Picture credit: ANTHONY PIZZOFERRATO/Middle East Images/AFP via Getty Images)
Artillery Row

Do not forget Armenia

Why has an act of blatant ethnic cleansing been widely ignored?

“Who, after all, speaks today of the annihilation of the Armenians?”
Adolf Hitler, 22 August 1939

December 9th is the International Day of the Convention for the Prevention and Punishment of Genocide. Article II of that Convention defines the crime of genocide as “the intent to destroy, in whole or in part, a national, ethnical, racial, or religious group”. Unfortunately, defining it has not prevented a single genocide since 1948.

The Article in international law that matters for current victims of genocidal projects in Europe (Armenia and Ukraine) is Article 5 of NATO membership — “each member state to consider an armed attack against one member state…to be an armed attack against them all” and not Article II of the Genocide Convention. 

When Hitler evoked the memory of the Turkish “atrocities” against the Armenians in his 1939 speech (the word genocide was not coined until 1944), he was highlighting that massacres in the East in times of war could be committed with impunity and the perpetrators would escape justice. 

Raphael Lemkin helped create the Genocide Convention to remove that impunity and so prevent acts of genocide. Since  some hopeful developments at the turn of the 21st century, this legal project to end genocide has entirely failed. The only thing that prevents genocide is collective security. 

The international human rights industry will use the 9th December to celebrate the elaborate legal processes that have grown up since 1948. There will rightly be much debate about if the Hamas attack on Israel was or was not part of an overall genocidal project: the annihilation of the state of Israel and the Jewish people that live from the River to the Sea. Short answer: it is and should be treated as such, but non-state actors are not covered by the Convention. 

There will be even more focus on if Israel’s response constitutes a programme of genocide against the Palestinian people of Gaza. Short answer: it doesn’t but the IDF is inevitably committing crimes against humanity and war crimes in the manner of its operations given the density of population and the way Hamas is embedded in civilian infrastructure, exactly as Hamas intended.

There will be little discussion of the most blatant genocidal acts committed over the last two years: the full-scale invasion of Ukraine and the many crimes that occurred consequently, including the forced transferring of up to 20,000 Ukrainian Children to Russia from Ukraine, and the destruction “in whole or in part” of the Armenian population of Nagorno-Karabakh by the Azerbaijani state. 

Given the Crime of Aggression perpetrated in the original 2014 invasion, repeated in February 2022, states that are party to the convention have clearly not done what they can to defend Ukraine from Russian genocide as it has unfolded over nine years. Moreover, these acts have been accompanied by actions that meet the 5 Ds framework of incitement to acts of genocide — dehumanisation, demonisation, delegitimisation, disinformation, and the denial of past atrocities perpetrated against the target.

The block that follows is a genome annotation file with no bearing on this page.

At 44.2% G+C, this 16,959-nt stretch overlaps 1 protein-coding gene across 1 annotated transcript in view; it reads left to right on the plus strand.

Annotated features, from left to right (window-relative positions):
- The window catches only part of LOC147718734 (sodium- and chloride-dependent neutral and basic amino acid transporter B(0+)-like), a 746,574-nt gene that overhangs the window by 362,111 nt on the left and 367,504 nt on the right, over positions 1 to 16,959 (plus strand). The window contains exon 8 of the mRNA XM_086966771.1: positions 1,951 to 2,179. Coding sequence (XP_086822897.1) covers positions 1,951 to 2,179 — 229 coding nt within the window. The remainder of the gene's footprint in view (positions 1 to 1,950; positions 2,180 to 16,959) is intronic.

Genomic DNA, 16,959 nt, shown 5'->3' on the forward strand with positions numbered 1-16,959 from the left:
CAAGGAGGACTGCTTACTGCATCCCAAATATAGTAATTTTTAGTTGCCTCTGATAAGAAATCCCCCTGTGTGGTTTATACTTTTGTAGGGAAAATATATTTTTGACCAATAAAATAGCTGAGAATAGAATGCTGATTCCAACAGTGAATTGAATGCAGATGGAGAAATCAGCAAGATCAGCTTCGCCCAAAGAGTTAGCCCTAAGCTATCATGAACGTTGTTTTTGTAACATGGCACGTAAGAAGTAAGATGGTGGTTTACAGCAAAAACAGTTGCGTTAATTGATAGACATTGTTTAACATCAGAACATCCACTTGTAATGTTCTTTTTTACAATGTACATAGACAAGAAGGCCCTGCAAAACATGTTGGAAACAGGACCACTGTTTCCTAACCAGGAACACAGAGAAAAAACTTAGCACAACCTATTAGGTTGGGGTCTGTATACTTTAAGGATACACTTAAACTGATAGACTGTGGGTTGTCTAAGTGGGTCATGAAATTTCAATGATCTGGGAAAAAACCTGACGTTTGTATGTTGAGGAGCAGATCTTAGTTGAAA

A similar case can be made for Nagorno-Karabakh. It has been a project that has taken place in stages, with military dimensions, cultural dimensions and finally the ethnic cleansing of 120,000 Armenians from their homes in September 2023. It is a war against the Armenian people in revenge for Armenia’s original seizure of contested territory. 

The origin of the conflict is hotly debated. There is little to debate about the actions of Azerbaijan in the war of 2020, the subsequent and previous destruction of Christian sites and the ethnic cleansing of 2023. Together they constitute genocide. The speeches of Aliyev and surrounding propaganda meet the test of the 5 Ds. 

Armenia’s ratification of the Rome Statute demonstrates its intention to make a referral of Azerbaijan to the ICC. 39 states have made that referral on behalf of Ukraine against Putin. The ICC and the Convention on Genocide having done nothing to prevent Aliyev or Putin, the purpose must now be punishment. The chances of punishment are less than zero. The most that might be achieved is that judgment will provide some kind of symbolic justice.

Both the perpetrating states and their dictators must be found guilty of the Crime of Aggression (for stating wars) and the Crimes of Genocide (Article II and the 5 Ds) so that the international legal judgment is unambiguous. Judgment matters to history but also shapes that which is possible in terms of collective and individual redress, supports the enactment of the ICC files already open and provides ballast to international political support for judicial processes. It is not therefore irrelevant. 

The recurrence of Genocide since 1948, with ever greater regularity, shows that the reality is that the Convention on the Prevention on Genocide does not prevent Genocide. The record of prosecution by courts and tribunals shows that it will not punish any sitting Head of State, though it might facilitate them being judged, and it will only ever bring to justice a fraction of the perpetrators who escape state level judicial processes. 

The fact is: the only thing that can prevent Genocide is collective security. The only guarantee of collective security in Europe is full NATO membership. The only thing that can punish Heads of State that perpetrate wars of aggression accompanied by acts of Genocide, is defeat.

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